Creating a solid start point sets forth the expectations of the class and establishes that you want the students to learn. When students recognize that the teacher really wants them to learn, then the students will reciprocate this. If the students are not engaging in the classroom, then there is no teaching going on. The goal is to engage with the students so that you can stimulate academic discussion and better focus on the material at hand. In order for this to happen, one needs to be cognizant that the amount of material covered in the course may not be as much as planned or that different material may be covered instead.
To evaluate an upper level course, the quality of performance on an exam or paper is the best indicator. However, some students are more suited for exams while others papers and even some students are outstanding with dialogue but not so much with conventional methods of evaluation. Because of this, I find it necessary to evaluate student using all three methods as a way to gauge their level of understanding.
The NC State Graduate School has been instrumental in helping me develop my methods. Specifically, the Fundamentals in Teaching Workshops have been beneficial to my development of courses. I have used these workshops to improve in creating assignments for students, my performance within the classroom, my interaction with students outside of the classroom, and how I evaluate and grade students. Each time I attend a workshop I write a reflection on what I have learned and how I implement the workshop into teaching. The workshops that I have attended so far are:
- Academic Misconduct - define academic integrity and academic dishonesty, identify strategies for promoting academic honesty in the classroom, identify resources for detecting academic dishonesty, and be familiar with procedures for reporting academic dishonesty on campus.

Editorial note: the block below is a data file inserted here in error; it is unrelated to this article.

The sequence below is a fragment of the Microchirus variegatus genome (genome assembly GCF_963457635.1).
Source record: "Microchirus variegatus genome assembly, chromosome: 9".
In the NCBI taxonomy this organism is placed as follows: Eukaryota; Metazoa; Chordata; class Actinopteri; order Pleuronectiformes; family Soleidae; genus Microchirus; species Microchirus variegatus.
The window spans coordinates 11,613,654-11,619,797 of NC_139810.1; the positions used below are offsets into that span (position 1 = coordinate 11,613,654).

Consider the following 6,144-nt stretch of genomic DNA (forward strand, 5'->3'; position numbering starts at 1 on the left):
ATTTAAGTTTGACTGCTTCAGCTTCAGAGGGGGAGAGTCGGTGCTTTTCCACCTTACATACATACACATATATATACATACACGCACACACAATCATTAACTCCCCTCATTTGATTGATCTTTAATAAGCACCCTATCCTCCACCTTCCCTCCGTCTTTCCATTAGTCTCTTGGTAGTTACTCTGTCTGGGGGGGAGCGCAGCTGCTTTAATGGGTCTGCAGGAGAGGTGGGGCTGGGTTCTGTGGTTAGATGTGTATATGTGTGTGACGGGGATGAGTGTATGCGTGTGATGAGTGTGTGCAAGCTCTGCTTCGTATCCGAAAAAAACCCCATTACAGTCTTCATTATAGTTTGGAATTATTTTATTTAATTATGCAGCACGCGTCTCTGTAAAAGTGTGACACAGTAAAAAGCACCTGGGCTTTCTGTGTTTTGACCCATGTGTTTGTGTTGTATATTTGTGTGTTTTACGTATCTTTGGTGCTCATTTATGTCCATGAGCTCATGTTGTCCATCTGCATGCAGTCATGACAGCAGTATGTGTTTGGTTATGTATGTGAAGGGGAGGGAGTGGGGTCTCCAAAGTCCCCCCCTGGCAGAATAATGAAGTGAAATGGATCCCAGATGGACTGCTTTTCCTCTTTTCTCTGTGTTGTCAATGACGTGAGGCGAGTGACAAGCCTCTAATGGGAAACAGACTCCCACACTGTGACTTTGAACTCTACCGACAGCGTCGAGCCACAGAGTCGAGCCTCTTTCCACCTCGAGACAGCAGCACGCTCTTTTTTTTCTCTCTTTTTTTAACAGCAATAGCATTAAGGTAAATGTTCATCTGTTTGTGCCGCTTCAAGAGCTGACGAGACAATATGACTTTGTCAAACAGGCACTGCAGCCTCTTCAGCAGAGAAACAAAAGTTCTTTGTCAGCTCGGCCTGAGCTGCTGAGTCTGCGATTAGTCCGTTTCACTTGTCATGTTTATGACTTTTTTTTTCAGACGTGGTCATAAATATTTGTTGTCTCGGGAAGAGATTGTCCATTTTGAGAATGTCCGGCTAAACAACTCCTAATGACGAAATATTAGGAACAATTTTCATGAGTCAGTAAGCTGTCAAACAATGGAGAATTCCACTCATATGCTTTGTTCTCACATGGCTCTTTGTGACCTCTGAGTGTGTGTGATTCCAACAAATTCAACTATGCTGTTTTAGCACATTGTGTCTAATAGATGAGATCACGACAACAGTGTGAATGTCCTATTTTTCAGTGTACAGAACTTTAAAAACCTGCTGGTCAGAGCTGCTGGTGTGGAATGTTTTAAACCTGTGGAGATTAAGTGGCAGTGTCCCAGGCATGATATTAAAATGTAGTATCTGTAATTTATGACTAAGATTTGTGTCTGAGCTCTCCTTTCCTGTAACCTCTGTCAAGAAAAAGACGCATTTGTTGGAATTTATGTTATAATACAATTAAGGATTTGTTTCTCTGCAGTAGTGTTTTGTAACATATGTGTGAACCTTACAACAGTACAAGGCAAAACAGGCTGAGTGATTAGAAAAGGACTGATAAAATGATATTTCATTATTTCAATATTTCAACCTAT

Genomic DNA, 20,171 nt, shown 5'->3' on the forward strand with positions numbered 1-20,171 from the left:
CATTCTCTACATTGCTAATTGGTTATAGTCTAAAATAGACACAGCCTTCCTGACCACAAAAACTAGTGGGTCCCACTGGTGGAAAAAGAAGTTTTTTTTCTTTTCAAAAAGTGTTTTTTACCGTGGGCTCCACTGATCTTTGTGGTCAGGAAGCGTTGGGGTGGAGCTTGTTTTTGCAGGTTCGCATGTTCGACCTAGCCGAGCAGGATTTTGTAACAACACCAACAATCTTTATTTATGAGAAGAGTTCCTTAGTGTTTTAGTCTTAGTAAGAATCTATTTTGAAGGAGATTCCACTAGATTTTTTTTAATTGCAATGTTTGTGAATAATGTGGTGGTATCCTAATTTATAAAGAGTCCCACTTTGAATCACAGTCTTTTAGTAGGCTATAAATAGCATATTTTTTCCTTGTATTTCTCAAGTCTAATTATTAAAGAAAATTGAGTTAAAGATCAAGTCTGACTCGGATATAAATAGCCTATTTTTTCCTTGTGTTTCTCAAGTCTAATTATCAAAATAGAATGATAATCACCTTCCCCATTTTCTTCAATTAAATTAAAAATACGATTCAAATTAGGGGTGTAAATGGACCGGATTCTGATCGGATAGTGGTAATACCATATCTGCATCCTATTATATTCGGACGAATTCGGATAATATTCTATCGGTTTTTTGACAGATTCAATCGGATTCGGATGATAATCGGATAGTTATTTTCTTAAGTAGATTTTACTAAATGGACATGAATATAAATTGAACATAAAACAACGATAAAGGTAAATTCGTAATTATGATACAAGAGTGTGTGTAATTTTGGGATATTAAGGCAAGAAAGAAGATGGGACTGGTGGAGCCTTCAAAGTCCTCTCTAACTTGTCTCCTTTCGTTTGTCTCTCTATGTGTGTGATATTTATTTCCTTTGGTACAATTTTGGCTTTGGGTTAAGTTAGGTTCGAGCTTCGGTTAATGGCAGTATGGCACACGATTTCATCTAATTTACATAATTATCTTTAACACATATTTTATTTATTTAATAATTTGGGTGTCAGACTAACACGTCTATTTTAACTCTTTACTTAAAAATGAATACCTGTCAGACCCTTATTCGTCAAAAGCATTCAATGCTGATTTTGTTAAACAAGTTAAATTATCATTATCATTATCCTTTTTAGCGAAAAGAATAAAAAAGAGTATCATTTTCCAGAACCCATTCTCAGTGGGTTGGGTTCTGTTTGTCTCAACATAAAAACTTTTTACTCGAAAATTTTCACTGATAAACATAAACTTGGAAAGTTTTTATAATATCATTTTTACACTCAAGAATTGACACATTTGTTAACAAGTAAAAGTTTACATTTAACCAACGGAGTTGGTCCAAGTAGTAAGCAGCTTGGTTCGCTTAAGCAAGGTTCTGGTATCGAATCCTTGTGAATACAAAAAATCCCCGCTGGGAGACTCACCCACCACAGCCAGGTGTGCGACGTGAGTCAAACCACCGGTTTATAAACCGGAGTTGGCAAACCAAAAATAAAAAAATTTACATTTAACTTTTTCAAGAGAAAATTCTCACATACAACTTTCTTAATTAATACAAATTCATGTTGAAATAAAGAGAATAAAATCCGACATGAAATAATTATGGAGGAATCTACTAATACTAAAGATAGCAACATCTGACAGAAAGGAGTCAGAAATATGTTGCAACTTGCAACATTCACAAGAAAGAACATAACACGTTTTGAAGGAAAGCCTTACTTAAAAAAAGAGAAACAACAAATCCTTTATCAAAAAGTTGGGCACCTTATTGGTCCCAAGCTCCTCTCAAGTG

- Active Learning - define active learning, compare and contrast active v.s. passive learning, practice and evaluate a variety of active learning techniques, identify ways to establish a classroom environment that supports active learning, and discuss the benefits and challenges of active learning.
- Evaluation and Grading - define evaluation, discuss the different types of grading rubrics, compare the pros and cons of rubric, practice creating a rubric for an assignment, practice giving constructive feedback, and discuss best practices in grading and evaluation.
- Introduction to Teaching - designed to introduce participants to the fundamentals of effective teaching and learning in the university classroom through exploration, application, and reflection. This workshop is designed to provide basic information about a variety of teaching topics and to offer “best practices” for enhancing teaching and learning in the university classroom.
- Managing Disruptive Classroom Behavior - define disruptive behavior, learn practical skills, theory and examples of how the tools can be applied in their classrooms, effectively work with disruptive students in the classroom setting, explain the basic concepts of motivational enhancement therapy as applied to the classroom, and discuss the do’s and don’ts when working with students who are frustrated and unmotivated.
- Teaching in the Lab -how to budget your time wisely – have a lesson plan, establish ground rules, create a positive classroom climate, and foster group work and discussion.
I have found myself questioning my current methods after each workshop I attended, which helps me get rid of bad habits and continually refine my skills. Each of the links to the workshops I have attended are a description of the workshop as well as a short reflection on how the workshop has helped me as a teacher.